When Joseph's brothers saw that their father was dead, they said, “It may be that Joseph will hate us and pay us back for all the evil that we did to him.” So they sent a message to Joseph, saying, “Your father gave this command before he died: ‘Say to Joseph, “Please forgive the transgression of your brothers and their sin, because they did evil to you.”’ And now, please forgive the transgression of the servants of the God of your father.” Joseph wept when they spoke to him. His brothers also came and fell down before him and said, “Behold, we are your servants.” But Joseph said to them, “Do not fear, for am I in the place of God? As for you, you meant evil against me, but God meant it for good, to bring it about that many people should be kept alive, as they are today. So do not fear; I will provide for you and your little ones.” Thus he comforted them and spoke kindly to them. So Joseph remained in Egypt, he and his father's house. Joseph lived 110 years.
(Genesis 50:15-22 ESV)
"What a mighty God we serve," we sing in songs like this one. "God can do anything," we say. "God is omnipotent, God is omnipresent, and there is nothing in life that is too big for God." "My God is mightier than my problems!"
The sayings never end. Over and over. "God is greater than my inability to pay my bills." "God is greater than my inability to lose weight." "God is greater than the storm that blew the roof off my house last week." "God is greater than that jerk who cut me off on the highway on the way into work." "God is greater than that co-worker I can't stand." "God is greater than that in-law I only see at Christmas and still can't stand."
...and yet, we flinch at the very concept of God working through means.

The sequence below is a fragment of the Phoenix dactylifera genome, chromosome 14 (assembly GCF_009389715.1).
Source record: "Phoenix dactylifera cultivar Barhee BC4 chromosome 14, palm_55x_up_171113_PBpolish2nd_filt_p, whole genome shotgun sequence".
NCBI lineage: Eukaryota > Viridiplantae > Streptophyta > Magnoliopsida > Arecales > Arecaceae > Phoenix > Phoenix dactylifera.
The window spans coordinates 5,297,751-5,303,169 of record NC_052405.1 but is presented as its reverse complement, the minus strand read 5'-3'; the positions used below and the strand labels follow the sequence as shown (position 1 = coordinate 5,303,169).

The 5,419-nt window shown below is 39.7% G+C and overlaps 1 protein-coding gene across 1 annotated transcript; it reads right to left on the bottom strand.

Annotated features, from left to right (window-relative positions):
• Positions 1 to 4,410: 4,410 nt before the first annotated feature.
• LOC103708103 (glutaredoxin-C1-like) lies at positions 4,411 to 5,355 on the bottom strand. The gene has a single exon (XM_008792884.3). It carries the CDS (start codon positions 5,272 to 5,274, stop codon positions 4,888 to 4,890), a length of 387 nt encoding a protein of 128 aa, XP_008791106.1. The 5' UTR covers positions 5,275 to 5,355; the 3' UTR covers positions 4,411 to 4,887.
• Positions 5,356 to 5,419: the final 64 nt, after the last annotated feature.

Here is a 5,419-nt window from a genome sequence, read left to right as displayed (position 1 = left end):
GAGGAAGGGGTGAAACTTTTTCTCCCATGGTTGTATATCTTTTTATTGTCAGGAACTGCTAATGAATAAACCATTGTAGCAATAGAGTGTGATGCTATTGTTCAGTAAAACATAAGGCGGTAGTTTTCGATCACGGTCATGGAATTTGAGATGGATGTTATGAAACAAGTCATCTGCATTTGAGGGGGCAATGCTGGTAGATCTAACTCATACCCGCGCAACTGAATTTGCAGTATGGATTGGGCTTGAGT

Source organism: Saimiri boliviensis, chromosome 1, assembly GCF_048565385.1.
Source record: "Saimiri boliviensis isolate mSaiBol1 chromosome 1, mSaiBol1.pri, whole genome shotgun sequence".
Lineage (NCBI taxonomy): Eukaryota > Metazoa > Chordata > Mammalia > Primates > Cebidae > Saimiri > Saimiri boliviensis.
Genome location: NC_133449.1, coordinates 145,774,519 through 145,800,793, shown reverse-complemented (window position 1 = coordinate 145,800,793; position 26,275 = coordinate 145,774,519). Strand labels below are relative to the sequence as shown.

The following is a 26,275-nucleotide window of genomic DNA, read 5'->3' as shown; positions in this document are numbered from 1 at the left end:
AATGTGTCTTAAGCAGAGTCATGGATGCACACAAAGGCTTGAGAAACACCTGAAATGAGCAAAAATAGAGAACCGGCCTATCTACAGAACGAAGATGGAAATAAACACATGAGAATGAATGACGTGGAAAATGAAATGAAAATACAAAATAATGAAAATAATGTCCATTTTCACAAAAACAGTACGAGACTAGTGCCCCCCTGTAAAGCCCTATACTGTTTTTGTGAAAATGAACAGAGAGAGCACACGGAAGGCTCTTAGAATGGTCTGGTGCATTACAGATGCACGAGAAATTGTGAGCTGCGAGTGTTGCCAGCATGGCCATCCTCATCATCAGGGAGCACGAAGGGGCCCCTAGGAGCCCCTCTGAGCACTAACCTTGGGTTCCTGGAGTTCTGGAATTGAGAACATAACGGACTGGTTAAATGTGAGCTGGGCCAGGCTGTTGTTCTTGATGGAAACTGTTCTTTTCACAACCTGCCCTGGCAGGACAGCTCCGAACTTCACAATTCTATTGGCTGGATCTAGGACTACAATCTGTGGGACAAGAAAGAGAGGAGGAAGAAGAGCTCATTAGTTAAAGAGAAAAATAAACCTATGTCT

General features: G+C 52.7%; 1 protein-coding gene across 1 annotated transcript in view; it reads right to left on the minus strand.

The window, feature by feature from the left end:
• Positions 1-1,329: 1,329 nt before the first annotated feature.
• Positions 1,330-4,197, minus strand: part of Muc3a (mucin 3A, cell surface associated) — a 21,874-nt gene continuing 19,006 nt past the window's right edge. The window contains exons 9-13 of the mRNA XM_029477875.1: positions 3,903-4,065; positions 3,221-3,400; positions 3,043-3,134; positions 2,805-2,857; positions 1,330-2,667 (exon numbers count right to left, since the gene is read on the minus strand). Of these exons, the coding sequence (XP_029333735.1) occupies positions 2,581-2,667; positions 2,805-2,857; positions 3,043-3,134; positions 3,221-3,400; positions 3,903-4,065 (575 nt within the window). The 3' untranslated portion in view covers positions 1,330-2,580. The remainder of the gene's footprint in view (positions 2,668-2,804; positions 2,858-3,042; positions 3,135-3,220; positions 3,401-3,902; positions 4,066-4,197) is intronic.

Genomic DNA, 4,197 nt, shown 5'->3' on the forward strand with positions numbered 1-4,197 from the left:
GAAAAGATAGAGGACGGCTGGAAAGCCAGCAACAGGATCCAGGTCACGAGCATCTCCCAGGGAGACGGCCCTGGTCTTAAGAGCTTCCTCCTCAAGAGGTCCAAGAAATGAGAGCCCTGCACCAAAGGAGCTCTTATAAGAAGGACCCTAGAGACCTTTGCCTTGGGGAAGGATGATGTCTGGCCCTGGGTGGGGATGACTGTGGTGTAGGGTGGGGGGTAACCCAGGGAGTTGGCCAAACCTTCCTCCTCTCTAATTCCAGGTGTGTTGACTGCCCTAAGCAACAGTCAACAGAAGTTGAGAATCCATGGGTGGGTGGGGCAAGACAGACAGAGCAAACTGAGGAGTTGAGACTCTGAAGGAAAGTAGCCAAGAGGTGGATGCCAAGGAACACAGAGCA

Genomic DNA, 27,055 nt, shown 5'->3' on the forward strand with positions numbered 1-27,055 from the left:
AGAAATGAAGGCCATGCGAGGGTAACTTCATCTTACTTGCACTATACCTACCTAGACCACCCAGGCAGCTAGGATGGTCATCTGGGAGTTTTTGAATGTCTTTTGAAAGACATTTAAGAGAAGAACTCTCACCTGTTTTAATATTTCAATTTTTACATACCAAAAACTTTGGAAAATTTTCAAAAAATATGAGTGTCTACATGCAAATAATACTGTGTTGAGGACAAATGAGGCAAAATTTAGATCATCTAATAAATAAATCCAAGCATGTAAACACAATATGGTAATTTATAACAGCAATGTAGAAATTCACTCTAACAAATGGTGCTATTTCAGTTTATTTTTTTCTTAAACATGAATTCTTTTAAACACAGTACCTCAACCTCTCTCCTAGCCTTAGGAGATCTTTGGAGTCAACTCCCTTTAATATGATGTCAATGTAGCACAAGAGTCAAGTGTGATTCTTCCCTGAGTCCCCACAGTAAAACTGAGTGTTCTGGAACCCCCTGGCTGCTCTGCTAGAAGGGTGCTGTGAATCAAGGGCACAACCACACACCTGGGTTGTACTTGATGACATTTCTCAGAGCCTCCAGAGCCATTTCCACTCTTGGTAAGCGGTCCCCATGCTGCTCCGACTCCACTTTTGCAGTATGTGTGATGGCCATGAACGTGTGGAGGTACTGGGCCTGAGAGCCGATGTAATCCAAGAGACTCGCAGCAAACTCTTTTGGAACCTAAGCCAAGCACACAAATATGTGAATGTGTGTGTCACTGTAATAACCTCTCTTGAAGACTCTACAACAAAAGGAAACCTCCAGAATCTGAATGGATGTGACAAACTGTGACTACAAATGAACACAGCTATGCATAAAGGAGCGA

We do a double take at the idea of Jesus healing a blind man and restoring his sight by spitting in dirt, mixing it into what's essentially spit-mud, and then rubbing that spit-mud in the blind man's eyes in John 9.
Does the average Christian even know about Psalm 50, where God unmistakably says, "If I were hungry, I would not tell you, for the world and its fullness are mine?"
What kind of idol have we created for ourselves when we claim to serve a higher power who's great and mighty and created everything yet this "supreme being's" very creation is off-limits for some unfathomable reason?
It's His Creation, fallen though it may be. It's His decision, if He is truly as omnipotent and all-powerful as we say He is in our pretty little First World Christianity sayings about how God is mightier than that unspeakably evil person who dinged our door in the supermarket parking lot last week. It's His everything, however little sense that makes grammatically. Sometimes even trying to talk about God is over our heads, nevermind anything He chooses to do.
...and choose he did, with the grace we see evident in what happened to Joseph, that should give us a glimpse of the Lord's mercy and the center point of redemptive history with Jesus on the Cross for us. This lectionary reading for today out of Genesis 50 doesn't even begin to do justice to Joseph's life, but for the sake of good order, let's recap, because by the time Joseph's brothers were trying to strike a deal with their brother to be his servants (striking deals for salvation - a very Old Adam thing to do indeed), Joseph had lived one whirlwind of a life which makes our petty 21st Century struggles look quite tame.
In Genesis 37 he has dreams hinting at this future event where his brothers will end up begging to be his servants, but his brothers become angry. "Are you indeed to reign over us? Are you indeed to rule over us?" If you doubted the illustration of the Old Adam in Joseph's brothers, in verses 19 and 20 the brothers plot to kill him and make the incident look like a wild animal caused it. Again, a rather Old Adam thing to do, assuming the role of God and judging that whoever isn't up to your standards just shouldn't exist. If you wonder why Scripture relates anger towards a fellow human being to murder in Matthew 5:21-22 or 1 John 3:15, here's a little something way back in Genesis to go with it.
Reuben, Jacob's firstborn son, fortunately, has a change of heart and breaks ranks with the brothers (change of heart away from what Scripture would call a murderer - this behavior change should also be familiar to most Monergists). He proposes to merely leave Joseph in the pit they dug to bury him in and rescue Joseph from it later. Reuben, fortunately, is not the only one who has this sudden change of heart, as the rest of the brothers eventually decide not to murder Joseph and instead sell him into slavery to some passing traders en route to Egypt. Huzzah! Joseph's life is spared, and now he gets to be a servant to Potiphar, an officer of the Pharaoh, who eventually buys him from the traders in Egypt.